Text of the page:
5 best Max miniseries to binge-watch this weekend

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Between school getting back into full swing and the holiday season quickly approaching, Fall can be hectic. Which makes fitting time in to watch new shows or revisit old favorites on the best streaming services into your schedule a bit trickier.

Fortunately, Max has you covered with a bunch of great (but relatively short) miniseries that you can easily watch from start to finish in just a couple of days. Also known as limited series, miniseries have surged in popularity over the past decade. Shows like The Queen's Gambit, WandaVision and I May Destroy You have garnered widespread acclaim and dominated water cooler conversations upon release. 

If you’re looking for a compelling but short watch as we head into fall, here are the best miniseries on Max to binge over a weekend. 


When brainstorming contenders for this list, this was the first show I thought of. Before Craig Mazin led Ellie and Joel's television debut in The Last of Us, he cut his teeth at Max as executive producer on Chernobyl. One of the best HBO Max shows ever, Chernobyl is a bleak but powerful story about the people whose lives were forever altered by the 1986 disaster at the Chernobyl Nuclear Power Plant.

Jared Harris stars as Valery Legasov, a nuclear physicist brought in to deal with the unfolding nightmare, alongside politician Boris Shcherbina (Stellan Skarsgård) — two real people who worked to help the cleanup efforts. Their investigation uncovers the rotting stench of negligence, and while everyone else is busy pointing fingers, authorities continue to throw bodies at Chernobyl without understanding the full scope.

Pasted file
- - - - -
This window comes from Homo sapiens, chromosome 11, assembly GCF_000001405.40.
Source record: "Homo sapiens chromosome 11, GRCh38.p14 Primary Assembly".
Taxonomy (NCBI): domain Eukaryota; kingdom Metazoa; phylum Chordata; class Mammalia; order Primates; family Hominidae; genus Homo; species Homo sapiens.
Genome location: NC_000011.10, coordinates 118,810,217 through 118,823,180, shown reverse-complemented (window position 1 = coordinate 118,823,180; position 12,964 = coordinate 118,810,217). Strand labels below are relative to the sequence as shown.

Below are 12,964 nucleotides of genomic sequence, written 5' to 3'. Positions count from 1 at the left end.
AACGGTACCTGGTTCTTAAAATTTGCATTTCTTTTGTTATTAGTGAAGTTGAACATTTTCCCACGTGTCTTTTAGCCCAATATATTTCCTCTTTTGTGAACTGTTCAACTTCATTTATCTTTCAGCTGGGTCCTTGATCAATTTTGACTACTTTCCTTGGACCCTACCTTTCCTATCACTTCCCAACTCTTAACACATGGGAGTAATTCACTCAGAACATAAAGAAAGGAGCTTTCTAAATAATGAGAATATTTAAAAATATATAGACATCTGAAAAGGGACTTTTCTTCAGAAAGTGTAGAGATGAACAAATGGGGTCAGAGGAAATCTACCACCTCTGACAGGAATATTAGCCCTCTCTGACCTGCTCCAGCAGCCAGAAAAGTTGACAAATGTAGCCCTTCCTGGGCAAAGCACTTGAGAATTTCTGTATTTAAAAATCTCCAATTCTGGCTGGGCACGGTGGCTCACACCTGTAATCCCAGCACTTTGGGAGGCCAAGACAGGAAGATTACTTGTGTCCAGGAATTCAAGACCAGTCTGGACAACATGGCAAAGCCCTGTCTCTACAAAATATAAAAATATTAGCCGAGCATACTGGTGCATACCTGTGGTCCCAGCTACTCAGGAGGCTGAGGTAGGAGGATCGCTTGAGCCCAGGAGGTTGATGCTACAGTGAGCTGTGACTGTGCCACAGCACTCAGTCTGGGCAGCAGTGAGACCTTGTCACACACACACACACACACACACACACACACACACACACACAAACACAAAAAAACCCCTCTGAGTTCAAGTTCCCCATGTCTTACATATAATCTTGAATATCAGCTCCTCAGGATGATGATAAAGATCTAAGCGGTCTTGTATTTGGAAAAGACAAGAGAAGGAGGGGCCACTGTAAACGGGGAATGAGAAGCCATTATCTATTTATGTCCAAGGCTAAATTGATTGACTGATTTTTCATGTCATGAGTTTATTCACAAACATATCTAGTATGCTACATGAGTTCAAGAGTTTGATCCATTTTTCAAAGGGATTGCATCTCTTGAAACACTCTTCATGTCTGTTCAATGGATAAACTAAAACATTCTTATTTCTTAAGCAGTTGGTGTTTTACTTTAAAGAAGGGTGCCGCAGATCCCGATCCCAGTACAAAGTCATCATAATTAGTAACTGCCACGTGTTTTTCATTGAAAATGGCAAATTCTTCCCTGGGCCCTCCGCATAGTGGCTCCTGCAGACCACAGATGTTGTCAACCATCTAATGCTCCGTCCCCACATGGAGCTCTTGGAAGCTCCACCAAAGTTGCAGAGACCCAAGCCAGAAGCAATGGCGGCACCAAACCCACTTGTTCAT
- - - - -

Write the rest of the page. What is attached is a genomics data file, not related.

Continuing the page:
Explaining nuclear physics in a way that both builds dramatic tension and makes sense to an audience who probably haven't thought about neutrons and atoms since high school science class is no small task. But Chernobyl does this expertly. 

Episodes: 5
Genre: Historical drama
Rotten Tomatoes score: 95%
Watch on Max


Max's Watchmen is a follow-up to Alan Moore's award-winning DC comic series of the same name. Set more than three decades after the original story, it follows a new set of all-too-human vigilantes in an alternate timeline where superheroes not only exist but dramatically shaped the course of history. 

Angela Abar (Regina King) masks up as Sister Night to stop a white supremacist group that's twisted the published ravings of Watchmen's antihero Rorschach to launch a war on minorities and the police.  The show sees the return of vigilante billionaire Adrian Veight (Jeremy Irons), who struggles to find meaning after completing his master plan to avert World War 3 at the end of the original comic. The god-like Doctor Manhattan also features prominently, as several groups compete to use his powers for their own causes. 

Sadly, there's not likely to be a Watchmen season 2, but the limited series ends in such a way that it's a satisfying and complete story in its own right. 

Episodes: 9
Genre: Drama/action
Rotten Tomatoes score: 96%
Watch on Max

Station Eleven

At its core, Station Eleven is a series about how we process grief. It tells stories of life before, during and after a flu pandemic has ravaged the world, and how the mysterious disease changed already broken lives. And while it landed on Max in 2021 amid the covid-19 pandemic, don't be mistaken: This show wasn't prescient — but, rather, the 2014 book of the same name by Emily St. John Mandel that it's based on, was.